S. Korean research team compiles high-resolution genetic map of novel coronavirus

Posted on : 2020-04-10 17:58 KST Modified on : 2020-04-10 17:58 KST
New research could serve as launchpad for treatments and vaccines
A schematic presentation of the SARS-CoV-2 genome, the canonical subgenomic mRNAs, and the virion structure
A schematic presentation of the SARS-CoV-2 genome, the canonical subgenomic mRNAs, and the virion structure

In a joint study with the Korea National Institute of Health, under the Korea Centers for Disease Control and Prevention (KCDC), the Center for RNA Research at the Institute for Basic Science (IBS) has managed to compile a high-resolution genetic map based on an analysis of the transcriptome of the RNA created in host cells by SARS-CoV-2, the novel coronavirus that causes the disease COVID-19. The researchers discovered dozens of previously unknown types of RNA and at least 41 RNA modification sites that present possible targets for medication being developed to treat COVID-19.

A research team led by V. Narry Kim, director of the center, and Chang Hye-shik, professor of biological sciences at Seoul National University, analyzed all the base sequences in the transcriptome (set of all RNA molecules) that SARS-CoV-2 creates in its host cells. Through this analysis, they were able to determine with accuracy the location of the genes in genomic RNA.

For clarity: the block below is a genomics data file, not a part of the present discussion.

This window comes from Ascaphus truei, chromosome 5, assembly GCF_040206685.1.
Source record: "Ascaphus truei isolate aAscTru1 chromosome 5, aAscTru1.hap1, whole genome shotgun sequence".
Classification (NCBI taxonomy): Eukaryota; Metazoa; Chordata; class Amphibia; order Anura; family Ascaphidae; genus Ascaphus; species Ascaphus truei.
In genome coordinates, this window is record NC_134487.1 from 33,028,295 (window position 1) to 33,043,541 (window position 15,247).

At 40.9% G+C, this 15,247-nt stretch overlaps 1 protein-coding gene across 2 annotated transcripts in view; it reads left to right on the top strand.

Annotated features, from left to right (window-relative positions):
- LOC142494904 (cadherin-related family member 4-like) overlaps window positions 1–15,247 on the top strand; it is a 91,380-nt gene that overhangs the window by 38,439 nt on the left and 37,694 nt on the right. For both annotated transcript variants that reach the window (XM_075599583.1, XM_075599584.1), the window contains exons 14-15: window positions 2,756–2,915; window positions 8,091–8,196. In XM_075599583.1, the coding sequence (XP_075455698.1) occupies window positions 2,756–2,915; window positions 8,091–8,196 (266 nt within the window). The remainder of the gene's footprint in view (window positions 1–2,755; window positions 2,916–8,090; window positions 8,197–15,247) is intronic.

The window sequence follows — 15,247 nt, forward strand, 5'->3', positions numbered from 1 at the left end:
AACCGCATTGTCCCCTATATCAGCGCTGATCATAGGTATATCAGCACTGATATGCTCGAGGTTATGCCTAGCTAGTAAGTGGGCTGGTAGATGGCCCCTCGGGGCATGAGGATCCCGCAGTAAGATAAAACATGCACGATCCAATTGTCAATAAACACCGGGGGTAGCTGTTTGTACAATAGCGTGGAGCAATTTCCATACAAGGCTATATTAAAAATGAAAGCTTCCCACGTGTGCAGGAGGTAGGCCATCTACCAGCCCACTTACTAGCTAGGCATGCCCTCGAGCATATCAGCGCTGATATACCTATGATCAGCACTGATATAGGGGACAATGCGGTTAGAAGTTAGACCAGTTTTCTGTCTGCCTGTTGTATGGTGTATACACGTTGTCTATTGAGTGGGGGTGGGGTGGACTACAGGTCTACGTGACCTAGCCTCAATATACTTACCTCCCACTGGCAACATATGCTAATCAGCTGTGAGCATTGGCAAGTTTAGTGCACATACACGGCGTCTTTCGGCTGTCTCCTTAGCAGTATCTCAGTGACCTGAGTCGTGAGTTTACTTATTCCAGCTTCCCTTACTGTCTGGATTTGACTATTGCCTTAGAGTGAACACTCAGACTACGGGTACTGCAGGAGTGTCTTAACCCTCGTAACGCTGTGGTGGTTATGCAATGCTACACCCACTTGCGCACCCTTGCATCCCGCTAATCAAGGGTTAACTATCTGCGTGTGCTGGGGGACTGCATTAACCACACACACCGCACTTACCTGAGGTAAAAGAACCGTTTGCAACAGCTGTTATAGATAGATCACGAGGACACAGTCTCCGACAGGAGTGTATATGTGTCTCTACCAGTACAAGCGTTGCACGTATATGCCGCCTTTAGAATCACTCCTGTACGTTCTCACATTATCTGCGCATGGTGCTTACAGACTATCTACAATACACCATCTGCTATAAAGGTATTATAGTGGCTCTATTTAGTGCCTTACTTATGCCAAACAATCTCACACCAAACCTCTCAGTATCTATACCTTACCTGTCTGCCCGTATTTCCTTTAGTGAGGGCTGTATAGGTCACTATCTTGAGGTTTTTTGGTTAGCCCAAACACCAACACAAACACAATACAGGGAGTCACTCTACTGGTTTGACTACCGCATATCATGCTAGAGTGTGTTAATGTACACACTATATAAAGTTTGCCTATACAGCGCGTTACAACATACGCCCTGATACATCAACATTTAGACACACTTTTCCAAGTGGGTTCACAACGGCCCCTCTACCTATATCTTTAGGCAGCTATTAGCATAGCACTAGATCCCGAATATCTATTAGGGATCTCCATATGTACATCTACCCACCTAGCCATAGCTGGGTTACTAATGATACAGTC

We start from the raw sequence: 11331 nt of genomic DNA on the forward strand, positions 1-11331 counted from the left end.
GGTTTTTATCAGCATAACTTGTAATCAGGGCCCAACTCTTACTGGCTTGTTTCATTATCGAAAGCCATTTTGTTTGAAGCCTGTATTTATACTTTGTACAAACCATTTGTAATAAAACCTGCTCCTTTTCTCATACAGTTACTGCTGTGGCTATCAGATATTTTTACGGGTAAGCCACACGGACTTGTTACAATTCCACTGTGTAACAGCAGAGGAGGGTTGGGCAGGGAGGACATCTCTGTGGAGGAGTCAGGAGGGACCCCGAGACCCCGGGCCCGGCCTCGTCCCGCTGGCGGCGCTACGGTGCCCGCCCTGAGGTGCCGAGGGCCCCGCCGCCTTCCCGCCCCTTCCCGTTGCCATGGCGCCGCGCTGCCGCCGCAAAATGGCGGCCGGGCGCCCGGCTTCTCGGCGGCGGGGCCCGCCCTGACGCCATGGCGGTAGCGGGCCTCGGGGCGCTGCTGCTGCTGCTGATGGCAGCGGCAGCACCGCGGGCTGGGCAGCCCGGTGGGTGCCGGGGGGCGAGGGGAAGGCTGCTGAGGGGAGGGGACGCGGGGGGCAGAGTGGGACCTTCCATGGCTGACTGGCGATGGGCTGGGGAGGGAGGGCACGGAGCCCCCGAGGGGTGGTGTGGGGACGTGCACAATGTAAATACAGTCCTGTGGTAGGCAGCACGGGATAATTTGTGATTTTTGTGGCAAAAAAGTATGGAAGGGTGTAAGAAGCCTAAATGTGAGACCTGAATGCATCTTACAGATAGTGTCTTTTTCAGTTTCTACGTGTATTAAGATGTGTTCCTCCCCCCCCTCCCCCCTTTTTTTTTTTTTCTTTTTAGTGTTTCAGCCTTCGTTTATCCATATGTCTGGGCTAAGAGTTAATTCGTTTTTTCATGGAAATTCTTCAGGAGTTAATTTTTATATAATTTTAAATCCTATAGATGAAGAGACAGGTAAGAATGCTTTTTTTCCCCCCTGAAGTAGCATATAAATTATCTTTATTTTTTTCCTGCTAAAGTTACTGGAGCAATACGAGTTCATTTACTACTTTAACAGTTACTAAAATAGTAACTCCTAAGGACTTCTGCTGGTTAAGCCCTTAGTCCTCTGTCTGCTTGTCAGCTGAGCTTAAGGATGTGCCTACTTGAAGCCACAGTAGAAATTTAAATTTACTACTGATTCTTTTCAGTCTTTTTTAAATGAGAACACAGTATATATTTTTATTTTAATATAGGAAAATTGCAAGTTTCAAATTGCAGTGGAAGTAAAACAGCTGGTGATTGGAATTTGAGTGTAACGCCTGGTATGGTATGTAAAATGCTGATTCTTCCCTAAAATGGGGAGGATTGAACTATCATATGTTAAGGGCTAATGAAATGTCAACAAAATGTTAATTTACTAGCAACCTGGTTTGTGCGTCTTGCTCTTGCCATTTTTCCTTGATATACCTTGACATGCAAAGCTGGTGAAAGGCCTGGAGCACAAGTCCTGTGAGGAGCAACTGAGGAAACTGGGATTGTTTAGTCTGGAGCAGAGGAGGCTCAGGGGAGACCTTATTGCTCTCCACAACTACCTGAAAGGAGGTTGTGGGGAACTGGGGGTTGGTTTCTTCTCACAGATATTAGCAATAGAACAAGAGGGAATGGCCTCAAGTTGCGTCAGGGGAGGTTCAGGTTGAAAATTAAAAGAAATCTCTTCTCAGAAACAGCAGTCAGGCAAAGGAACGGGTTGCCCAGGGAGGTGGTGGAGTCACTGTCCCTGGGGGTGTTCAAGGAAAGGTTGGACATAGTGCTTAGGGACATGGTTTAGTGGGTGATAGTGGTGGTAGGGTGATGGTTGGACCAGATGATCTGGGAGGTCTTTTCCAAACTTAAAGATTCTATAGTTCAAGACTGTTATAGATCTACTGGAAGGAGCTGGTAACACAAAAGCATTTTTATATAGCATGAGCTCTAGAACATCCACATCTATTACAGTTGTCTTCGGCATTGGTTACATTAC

Statistics on sequencing data
Statistics on sequencing data

A COVID-19 infection begins when SARS-CoV-2, after infiltrating a host cell, copies its genomic RNA and produces a range of subgenomic RNA. Previous studies had only predicted gene location based on information about genomic RNA.

This study confirmed that only nine of the previously predicted ten subgenomes actually exist and identified a variety of chemical modifications that could present new characteristics. This helps researchers understand the coronavirus’s life cycle and pathogenicity, which could be used in developing a new therapeutic strategy.

“The newly discovered RNA and RNA modification sites represent potential targets in the development of viral medications,” V. Narry Kim said.

Viral subgenomic RNAs and their recombination sites
Viral subgenomic RNAs and their recombination sites

“Now that we’ve accurately determined the quantity of each transcriptome in SARS-CoV-2, that could serve as the basis for improving the polymerase chain reaction technique used to diagnose the disease,” added Chang Hye-shik.

This study applied the nanopore-based direct RNA sequencing approach (a next-generation technique for analyzing base sequences that was used for the first time in South Korea) to inactivated viruses provided by the KCDC. This new approach makes it possible to analyze SARS-CoV-2’s lengthy RNA sequences directly, without chopping them up. Under the typical approach, RNA is converted to DNA for analysis.

This paper was published online in Cell, an authoritative journal in the field of biology, on Apr. 9.

By Kim Jeong-su, senior staff writer

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